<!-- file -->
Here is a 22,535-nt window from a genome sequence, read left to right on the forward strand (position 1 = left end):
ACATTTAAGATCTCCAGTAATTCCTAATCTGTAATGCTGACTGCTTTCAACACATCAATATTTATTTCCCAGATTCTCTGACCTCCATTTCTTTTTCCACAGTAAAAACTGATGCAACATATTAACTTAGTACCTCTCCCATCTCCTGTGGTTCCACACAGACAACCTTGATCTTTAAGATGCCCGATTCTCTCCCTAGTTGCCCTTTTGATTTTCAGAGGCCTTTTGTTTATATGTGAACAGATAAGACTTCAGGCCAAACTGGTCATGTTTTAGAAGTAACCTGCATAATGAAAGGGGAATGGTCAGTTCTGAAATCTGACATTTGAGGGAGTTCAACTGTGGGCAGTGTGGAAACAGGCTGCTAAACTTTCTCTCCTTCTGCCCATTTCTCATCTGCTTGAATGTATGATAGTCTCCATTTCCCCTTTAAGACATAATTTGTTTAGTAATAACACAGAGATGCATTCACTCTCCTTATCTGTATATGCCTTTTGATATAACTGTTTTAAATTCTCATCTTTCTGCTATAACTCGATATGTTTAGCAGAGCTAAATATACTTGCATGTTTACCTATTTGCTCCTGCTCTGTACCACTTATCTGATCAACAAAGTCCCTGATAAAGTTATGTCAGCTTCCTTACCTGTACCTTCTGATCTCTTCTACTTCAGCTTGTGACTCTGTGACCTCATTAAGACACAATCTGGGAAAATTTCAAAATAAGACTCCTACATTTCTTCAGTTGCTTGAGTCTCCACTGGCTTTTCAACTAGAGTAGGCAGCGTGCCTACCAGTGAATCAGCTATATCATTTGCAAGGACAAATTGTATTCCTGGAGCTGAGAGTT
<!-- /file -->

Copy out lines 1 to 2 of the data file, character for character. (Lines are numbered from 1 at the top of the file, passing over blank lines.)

Here is a 22,535-nt window from a genome sequence, read left to right on the forward strand (position 1 = left end):
ACATTTAAGATCTCCAGTAATTCCTAATCTGTAATGCTGACTGCTTTCAACACATCAATATTTATTTCCCAGATTCTCTGACCTCCATTTCTTTTTCCACAGTAAAAACTGATGCAACATATTAACTTAGTACCTCTCCCATCTCCTGTGGTTCCACACAGACAACCTTGATCTTTAAGATGCCCGATTCTCTCCCTAGTTGCCCTTTTGATTTTCAGAGGCCTTTTGTTTATATGTGAACAGATAAGACTTCAGGCCAAACTGGTCATGTTTTAGAAGTAACCTGCATAATGAAAGGGGAATGGTCAGTTCTGAAATCTGACATTTGAGGGAGTTCAACTGTGGGCAGTGTGGAAACAGGCTGCTAAACTTTCTCTCCTTCTGCCCATTTCTCATCTGCTTGAATGTATGATAGTCTCCATTTCCCCTTTAAGACATAATTTGTTTAGTAATAACACAGAGATGCATTCACTCTCCTTATCTGTATATGCCTTTTGATATAACTGTTTTAAATTCTCATCTTTCTGCTATAACTCGATATGTTTAGCAGAGCTAAATATACTTGCATGTTTACCTATTTGCTCCTGCTCTGTACCACTTATCTGATCAACAAAGTCCCTGATAAAGTTATGTCAGCTTCCTTACCTGTACCTTCTGATCTCTTCTACTTCAGCTTGTGACTCTGTGACCTCATTAAGACACAATCTGGGAAAATTTCAAAATAAGACTCCTACATTTCTTCAGTTGCTTGAGTCTCCACTGGCTTTTCAACTAGAGTAGGCAGCGTGCCTACCAGTGAATCAGCTATATCATTTGCAAGGACAAATTGTATTCCTGGAGCTGAGAGTT